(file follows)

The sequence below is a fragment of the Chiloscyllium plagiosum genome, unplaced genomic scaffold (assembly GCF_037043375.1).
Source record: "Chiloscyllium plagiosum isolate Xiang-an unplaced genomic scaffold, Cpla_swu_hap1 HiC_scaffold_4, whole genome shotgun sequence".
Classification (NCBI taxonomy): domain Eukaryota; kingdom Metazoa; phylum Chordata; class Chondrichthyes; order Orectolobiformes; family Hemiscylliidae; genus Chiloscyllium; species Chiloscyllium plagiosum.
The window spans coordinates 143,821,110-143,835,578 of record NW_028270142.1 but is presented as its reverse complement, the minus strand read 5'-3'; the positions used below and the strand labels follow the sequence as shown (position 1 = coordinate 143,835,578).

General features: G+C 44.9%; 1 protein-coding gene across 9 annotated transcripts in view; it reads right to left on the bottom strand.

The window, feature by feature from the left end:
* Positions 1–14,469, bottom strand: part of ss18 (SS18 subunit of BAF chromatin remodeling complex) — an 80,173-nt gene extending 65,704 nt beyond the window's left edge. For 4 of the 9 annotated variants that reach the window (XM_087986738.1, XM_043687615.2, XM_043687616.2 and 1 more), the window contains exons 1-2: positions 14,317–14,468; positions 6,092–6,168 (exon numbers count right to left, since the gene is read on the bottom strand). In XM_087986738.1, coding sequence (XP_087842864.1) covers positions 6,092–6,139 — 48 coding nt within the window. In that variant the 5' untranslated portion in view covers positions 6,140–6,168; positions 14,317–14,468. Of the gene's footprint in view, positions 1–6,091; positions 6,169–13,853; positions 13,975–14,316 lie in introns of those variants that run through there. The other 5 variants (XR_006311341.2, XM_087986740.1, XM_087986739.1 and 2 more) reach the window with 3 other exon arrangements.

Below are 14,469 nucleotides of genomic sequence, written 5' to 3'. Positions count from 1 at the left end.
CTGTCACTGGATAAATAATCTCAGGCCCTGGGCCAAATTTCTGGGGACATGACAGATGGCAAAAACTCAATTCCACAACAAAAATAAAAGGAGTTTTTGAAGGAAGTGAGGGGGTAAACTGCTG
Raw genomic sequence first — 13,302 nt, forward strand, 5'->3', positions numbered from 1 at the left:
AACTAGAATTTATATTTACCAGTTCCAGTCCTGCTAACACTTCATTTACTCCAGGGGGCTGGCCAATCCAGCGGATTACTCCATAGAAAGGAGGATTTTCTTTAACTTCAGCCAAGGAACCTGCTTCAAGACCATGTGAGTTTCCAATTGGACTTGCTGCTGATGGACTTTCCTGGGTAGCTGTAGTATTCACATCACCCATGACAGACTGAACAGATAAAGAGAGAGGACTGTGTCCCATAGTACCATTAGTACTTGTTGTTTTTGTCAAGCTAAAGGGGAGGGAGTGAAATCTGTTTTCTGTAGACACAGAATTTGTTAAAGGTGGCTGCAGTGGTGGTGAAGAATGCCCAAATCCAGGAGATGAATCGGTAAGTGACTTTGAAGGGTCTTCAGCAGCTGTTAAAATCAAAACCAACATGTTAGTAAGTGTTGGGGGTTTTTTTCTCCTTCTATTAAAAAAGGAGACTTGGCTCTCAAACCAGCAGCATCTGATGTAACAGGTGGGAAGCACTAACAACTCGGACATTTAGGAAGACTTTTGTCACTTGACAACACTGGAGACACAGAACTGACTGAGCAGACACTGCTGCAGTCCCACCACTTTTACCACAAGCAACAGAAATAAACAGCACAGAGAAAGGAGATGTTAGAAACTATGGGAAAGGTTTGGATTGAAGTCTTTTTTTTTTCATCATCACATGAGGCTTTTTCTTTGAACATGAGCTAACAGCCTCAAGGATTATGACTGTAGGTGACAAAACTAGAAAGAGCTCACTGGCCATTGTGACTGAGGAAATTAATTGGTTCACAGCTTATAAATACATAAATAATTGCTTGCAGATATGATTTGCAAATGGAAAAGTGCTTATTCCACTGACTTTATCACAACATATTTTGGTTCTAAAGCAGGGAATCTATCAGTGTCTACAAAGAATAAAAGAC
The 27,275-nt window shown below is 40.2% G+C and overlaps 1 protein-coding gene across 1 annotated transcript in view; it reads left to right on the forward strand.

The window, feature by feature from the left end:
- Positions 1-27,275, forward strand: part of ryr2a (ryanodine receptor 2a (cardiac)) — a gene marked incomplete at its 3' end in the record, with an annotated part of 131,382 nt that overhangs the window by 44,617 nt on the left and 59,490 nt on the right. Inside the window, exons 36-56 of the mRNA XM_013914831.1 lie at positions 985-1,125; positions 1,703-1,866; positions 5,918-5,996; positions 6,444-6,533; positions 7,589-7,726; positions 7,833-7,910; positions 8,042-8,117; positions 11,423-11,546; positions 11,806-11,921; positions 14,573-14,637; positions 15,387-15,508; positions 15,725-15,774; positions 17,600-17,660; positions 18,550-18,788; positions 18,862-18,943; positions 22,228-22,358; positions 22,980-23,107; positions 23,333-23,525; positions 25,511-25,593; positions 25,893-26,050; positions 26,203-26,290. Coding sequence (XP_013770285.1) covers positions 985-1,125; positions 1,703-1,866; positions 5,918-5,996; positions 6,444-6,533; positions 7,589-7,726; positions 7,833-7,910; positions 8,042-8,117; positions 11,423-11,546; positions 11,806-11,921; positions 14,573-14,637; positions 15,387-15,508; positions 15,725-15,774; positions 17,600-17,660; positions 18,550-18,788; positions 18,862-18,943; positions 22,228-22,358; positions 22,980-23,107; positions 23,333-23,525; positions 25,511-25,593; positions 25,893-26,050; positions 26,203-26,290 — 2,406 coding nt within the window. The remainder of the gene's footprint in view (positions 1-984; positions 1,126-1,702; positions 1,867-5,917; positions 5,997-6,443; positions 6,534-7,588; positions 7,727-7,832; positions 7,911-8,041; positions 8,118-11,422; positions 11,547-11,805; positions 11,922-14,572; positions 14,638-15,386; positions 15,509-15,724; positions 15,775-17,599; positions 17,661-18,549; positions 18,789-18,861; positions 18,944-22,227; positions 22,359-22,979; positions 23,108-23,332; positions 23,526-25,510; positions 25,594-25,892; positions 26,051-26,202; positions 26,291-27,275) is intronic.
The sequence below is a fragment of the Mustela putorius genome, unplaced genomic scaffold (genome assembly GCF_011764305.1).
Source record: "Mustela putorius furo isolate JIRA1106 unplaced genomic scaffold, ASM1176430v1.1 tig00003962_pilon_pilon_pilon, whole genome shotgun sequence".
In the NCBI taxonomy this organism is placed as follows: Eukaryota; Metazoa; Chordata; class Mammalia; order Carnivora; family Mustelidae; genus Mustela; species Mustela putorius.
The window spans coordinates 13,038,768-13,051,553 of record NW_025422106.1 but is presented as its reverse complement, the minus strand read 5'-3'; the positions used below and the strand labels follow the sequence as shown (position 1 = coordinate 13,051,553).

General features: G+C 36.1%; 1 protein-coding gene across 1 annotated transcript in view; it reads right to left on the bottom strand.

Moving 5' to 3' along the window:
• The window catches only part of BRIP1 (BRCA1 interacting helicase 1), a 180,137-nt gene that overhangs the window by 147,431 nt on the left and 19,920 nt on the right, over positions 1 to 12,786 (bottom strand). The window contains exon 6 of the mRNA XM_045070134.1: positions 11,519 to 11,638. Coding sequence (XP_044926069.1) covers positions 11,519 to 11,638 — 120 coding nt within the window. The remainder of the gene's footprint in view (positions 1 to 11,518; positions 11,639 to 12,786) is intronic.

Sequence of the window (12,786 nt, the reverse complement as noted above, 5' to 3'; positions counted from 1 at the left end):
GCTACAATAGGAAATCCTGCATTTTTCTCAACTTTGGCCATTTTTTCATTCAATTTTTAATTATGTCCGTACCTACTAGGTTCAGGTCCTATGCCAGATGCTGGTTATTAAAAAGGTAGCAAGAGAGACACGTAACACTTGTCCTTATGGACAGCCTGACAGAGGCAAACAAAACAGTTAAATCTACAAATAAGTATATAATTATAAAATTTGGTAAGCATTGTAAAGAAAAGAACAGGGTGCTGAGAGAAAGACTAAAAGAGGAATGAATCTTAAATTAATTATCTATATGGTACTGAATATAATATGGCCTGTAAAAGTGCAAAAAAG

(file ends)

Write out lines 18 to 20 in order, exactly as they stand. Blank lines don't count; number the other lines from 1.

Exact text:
The window spans coordinates 13,038,768-13,051,553 of record NW_025422106.1 but is presented as its reverse complement, the minus strand read 5'-3'; the positions used below and the strand labels follow the sequence as shown (position 1 = coordinate 13,051,553).

General features: G+C 36.1%; 1 protein-coding gene across 1 annotated transcript in view; it reads right to left on the bottom strand.

Moving 5' to 3' along the window: